If you want to build a Search experience using our libraries, you have a handful of options. This guide will go over the core parts of our stack and help you decide which library to choose that will best suit your needs.
Search UI React
- Pre-built components
If you want to use React and don’t want to build out all the components of a Search experience from scratch then the React Component Library could be the library for you.
The Search UI React contains fully styled UI components built with HTML and CSS for your search bar, results, facets, filters, and more. It is built on top of our Search Headless library (more on that below) which gives access to state management and interacts with our API. Since the UI components come fully functional and stylized out of the box, using this library provides the quickest way to get your Search experience up and running.
- Building on the web
- Redux for state management
Search Headless is a Redux state management library built in TypeScript, which means it’s perfect for anyone who wants to build a web-based app that also wants to take advantage of some pre-built state management from Redux.
Unlike with our React Component Library, with Search Headless you have to write all the UI yourself. On top of state management, Search Headless also comes with hooks for dispatching actions while allowing for full customizability of both the functionality and UI for the components you decide to build.
Currently, we have React bindings for this library and are building bindings for Vue and Angular too (coming soon!).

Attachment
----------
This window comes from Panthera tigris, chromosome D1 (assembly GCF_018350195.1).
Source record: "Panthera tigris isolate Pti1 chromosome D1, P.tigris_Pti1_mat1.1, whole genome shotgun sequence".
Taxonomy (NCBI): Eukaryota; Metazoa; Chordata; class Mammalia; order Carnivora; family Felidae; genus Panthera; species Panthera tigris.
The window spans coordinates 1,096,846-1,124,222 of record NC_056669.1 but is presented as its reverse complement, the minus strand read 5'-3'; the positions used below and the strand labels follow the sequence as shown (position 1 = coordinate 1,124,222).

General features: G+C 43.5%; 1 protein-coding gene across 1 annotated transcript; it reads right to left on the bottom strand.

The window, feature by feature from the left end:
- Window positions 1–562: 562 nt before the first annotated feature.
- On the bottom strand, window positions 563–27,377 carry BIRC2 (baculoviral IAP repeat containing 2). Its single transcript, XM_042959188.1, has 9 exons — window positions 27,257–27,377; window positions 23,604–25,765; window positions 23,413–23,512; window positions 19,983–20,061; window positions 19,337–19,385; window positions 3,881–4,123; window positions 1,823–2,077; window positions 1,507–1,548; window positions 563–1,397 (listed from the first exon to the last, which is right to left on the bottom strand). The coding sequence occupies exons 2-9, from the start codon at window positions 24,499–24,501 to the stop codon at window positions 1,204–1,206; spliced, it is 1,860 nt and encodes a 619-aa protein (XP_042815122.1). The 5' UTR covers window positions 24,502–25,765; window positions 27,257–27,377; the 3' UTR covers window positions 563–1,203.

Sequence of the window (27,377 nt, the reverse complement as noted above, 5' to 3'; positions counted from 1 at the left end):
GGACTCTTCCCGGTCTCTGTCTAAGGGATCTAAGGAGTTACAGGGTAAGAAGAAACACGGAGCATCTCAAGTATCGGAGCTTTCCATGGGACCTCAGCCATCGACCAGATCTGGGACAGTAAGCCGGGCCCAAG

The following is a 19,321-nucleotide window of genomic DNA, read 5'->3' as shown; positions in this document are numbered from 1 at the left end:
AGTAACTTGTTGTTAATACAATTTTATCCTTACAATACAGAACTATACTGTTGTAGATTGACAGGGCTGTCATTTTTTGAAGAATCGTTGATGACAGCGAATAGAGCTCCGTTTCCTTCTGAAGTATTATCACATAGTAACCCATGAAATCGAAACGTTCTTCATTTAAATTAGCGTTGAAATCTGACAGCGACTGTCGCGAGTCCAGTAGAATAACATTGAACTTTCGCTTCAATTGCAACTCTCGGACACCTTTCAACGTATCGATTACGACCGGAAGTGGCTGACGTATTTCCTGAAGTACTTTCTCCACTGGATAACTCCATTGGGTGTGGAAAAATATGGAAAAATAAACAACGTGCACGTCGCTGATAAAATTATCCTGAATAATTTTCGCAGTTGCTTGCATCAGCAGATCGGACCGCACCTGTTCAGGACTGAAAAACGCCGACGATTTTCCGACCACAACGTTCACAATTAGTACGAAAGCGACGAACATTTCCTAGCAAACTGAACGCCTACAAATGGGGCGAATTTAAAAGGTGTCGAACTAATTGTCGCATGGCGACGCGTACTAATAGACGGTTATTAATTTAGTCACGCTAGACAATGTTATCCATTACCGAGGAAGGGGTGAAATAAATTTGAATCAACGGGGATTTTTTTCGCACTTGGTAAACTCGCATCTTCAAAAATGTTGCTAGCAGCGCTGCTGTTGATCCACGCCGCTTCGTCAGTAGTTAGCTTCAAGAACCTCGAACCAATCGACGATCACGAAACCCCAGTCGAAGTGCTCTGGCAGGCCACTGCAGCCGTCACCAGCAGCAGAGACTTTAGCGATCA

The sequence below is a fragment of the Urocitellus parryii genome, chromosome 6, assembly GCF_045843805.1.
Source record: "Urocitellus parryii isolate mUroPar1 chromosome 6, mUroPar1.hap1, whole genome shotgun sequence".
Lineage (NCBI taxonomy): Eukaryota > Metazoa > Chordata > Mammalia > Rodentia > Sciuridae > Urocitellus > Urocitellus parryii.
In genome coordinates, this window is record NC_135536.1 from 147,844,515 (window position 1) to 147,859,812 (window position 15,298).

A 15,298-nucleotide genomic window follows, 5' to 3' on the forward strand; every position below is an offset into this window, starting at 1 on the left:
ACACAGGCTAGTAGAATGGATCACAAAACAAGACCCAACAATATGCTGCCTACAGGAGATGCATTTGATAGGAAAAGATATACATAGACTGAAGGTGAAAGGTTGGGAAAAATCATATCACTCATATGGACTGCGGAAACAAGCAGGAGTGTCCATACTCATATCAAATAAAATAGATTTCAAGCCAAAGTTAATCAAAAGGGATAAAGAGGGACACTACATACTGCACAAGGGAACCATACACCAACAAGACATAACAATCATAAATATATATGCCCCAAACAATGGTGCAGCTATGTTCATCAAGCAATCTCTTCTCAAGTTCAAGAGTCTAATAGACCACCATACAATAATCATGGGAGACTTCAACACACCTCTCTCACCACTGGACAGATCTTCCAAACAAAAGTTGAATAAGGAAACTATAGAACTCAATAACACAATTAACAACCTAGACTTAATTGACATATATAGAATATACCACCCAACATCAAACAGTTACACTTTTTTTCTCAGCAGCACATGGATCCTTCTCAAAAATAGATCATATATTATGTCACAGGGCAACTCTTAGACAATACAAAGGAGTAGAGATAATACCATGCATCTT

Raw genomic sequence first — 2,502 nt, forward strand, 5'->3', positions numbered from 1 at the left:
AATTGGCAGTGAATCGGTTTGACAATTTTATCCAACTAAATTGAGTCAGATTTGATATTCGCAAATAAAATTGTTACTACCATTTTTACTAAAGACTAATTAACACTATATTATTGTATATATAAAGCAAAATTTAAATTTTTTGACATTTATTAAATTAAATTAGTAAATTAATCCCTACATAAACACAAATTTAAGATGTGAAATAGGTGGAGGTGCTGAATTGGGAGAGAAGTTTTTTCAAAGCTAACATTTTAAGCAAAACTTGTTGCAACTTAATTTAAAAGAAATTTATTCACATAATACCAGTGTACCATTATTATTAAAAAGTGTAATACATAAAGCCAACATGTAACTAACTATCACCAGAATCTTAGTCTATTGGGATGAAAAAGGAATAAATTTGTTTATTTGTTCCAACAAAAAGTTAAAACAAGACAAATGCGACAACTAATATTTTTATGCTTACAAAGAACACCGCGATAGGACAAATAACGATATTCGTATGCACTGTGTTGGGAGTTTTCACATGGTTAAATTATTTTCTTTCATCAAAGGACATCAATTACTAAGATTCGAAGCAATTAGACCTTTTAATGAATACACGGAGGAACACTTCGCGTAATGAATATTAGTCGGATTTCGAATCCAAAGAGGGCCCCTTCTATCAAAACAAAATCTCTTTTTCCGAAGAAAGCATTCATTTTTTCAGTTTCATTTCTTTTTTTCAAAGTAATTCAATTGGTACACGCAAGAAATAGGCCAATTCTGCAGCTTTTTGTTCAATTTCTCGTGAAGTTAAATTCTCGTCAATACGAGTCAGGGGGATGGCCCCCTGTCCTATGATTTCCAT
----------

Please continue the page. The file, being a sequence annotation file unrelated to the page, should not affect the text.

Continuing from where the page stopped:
This library is also accompanied by our React Site Search Starter sample app (github repo | app) which provides examples of universal and vertical search pages. Read more about universal and vertical search here.
Headless Documentation: Full Documentation
Headless React Documentation: Full Documentation
- Building on the web
- Building a non-React application
- Using Search in a Node.js, server-side application.
Search Core is a Search API Typescript client that has functions for all the different Search API calls. Core doesn’t require access to the DOM, which means this library can fit most use cases, either in the browser or on a Node server, and is compatible with both CommonJS and ES6 imports.
If you’re building a web application but want nothing to do with React or state management, this is the library for you.
You can also use Core to make it easier to create Node webhook endpoints that are used by chatbots. You can find some examples on our Inspiration Hub.
- Can be used anywhere, not necessarily on the web
If you’ve gotten this far, you’re either not building an application for the web, or you’re just curious to see every option available to you. All the above libraries are built on top of the Search API, a REST API used for querying data. It contains different endpoints for
Universal Search and